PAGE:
The date that the home was purchased is a pivotal consideration in what happens to the house. If the home was owned by one of the spouses before the marriage, it may be considered separate property that is not subject to division. The original owner may retain the entire house and its associated value. This is often true even if the parties made no specific agreement related to the property.
If the property was purchased during the marriage, it is usually considered a marital asset unless there is a specific agreement to the contrary. In equitable distribution states, this means that the property must be split equitably between the spouses. In community property states, this usually means that each spouse should retain half of the value of the property.
Even if one spouse previously exclusively owned the property before the marriage, the asset could be subject to at least partial division if it was commingled with the marital estate. For example, if income was generated from the home and that income was used to support both spouses, the property could become part of the marital estate. Additionally, if the other spouse contributed to increasing the value of the home by making renovations for instance, that spouse may be entitled to compensation for the increase in the market value of the home.
The spouses may be able to reach a mutual decision about how to handle the house without having to incur the additional expense of having a family court judge make this determination. Some of the options that spouses may consider include:
Selling the House
The parties may agree, or a judge may order, that the house be sold. This option makes sense when neither spouse will be able to afford the house when they now have two separate households to tend to. The parties may agree to split the proceeds of the sale equally. An alternative is to split the sale proceeds by the proportionate share that each spouse contributed. For example, if one spouse put 70 percent of the mortgage payments in and the other spouse contributed toward 30 percent of the payments, the parties may agree to a 70/30 split.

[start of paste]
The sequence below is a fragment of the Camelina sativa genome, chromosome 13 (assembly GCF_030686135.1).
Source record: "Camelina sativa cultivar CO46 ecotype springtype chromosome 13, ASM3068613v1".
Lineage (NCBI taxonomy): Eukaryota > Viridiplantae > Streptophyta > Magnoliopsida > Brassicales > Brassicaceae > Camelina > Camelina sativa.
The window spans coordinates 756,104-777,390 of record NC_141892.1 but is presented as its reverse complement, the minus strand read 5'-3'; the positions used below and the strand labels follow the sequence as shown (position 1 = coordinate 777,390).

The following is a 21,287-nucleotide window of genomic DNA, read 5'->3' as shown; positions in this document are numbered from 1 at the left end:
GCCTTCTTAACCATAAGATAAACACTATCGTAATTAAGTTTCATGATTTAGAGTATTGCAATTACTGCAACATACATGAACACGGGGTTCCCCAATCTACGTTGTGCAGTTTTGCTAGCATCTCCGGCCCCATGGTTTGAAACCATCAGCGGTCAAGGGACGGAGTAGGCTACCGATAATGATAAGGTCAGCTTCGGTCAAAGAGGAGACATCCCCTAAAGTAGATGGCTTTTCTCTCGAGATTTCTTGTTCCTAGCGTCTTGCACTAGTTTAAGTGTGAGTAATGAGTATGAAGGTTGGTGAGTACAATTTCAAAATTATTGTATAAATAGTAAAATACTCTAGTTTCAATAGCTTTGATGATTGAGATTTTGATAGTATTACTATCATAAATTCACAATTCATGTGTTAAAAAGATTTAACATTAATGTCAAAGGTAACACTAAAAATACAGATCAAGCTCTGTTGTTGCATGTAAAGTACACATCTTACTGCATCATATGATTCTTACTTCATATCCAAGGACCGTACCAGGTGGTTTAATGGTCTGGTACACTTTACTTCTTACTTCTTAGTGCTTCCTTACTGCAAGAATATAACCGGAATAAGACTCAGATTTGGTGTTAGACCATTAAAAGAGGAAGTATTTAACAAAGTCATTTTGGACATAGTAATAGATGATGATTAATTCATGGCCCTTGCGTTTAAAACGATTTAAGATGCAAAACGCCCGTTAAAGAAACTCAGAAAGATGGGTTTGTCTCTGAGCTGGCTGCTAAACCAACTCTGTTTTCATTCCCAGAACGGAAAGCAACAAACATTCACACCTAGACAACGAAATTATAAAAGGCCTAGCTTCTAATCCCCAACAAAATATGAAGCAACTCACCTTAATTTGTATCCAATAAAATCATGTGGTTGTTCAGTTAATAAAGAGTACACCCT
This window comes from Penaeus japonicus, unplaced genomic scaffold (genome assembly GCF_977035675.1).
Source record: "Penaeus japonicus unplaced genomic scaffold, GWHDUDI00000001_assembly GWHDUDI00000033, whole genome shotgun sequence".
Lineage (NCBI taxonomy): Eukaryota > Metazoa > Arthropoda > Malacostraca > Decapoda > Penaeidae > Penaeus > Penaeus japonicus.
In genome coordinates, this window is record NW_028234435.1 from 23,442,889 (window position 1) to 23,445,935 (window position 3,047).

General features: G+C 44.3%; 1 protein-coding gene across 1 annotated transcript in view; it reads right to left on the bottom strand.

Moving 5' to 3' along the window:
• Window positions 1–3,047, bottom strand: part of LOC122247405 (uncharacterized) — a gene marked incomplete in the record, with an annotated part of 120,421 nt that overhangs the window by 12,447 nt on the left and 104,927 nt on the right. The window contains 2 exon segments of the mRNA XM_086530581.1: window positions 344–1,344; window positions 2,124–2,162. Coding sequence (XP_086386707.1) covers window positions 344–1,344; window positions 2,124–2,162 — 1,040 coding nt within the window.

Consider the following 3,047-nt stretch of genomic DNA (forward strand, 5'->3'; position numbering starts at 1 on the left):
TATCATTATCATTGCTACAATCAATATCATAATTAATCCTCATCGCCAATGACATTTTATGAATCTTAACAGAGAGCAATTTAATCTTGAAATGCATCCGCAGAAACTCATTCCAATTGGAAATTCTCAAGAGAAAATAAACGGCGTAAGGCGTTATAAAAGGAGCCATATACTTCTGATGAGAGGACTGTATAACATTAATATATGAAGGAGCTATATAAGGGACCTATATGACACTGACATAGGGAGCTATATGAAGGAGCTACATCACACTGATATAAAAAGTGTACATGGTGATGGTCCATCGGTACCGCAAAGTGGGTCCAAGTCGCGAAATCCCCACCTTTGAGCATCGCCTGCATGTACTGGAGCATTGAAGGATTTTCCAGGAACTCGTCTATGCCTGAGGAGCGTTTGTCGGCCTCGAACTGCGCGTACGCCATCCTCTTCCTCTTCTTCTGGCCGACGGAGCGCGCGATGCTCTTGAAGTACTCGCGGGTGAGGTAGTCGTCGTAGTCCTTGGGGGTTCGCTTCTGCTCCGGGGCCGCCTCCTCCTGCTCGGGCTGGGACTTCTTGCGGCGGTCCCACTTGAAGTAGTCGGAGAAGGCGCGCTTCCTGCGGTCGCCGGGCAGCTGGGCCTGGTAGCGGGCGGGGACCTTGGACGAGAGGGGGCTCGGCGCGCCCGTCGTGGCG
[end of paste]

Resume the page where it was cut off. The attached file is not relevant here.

Buy Out the Property
If one spouse wants to keep the home but the other does not, the first spouse may buy out the other spouse. This means that the first spouse will pay the other spouse to walk away from any ownership interest associated with the house. A legal agreement to this effect will usually require the second spouse to be removed from the deed, mortgage or other legal connection to the property. This may ultimately result in the first spouse having to get the mortgage refinanced or the lender to agree to remove the second spouse’s name from any debt obligation.
If the first spouse does not have enough liquid cash to buy out the second spouse, he or she may agree to give up other assets of the marital estate that equal the second spouse’s ownership interest in the home. The same result may occur if the spouses battle the issue in court.
If the couple has children, they may agree that the spouse who retains primary custody of the children will continue to live in the marital home until the children reach a certain age. Then, the house will be sold and the proceeds will be split between the spouses. The downside of this agreement is that the spouse who does not live in the house may find it difficult to be approved for another mortgage with his or her name attached to an existing home and mortgage.
Exclusive Occupancy Rights
While the divorce is pending, the family court may provide one spouse with the exclusive occupancy rights of the home. Even if the other spouse also owns the property, he or she will have to find somewhere else to live while the case is pending.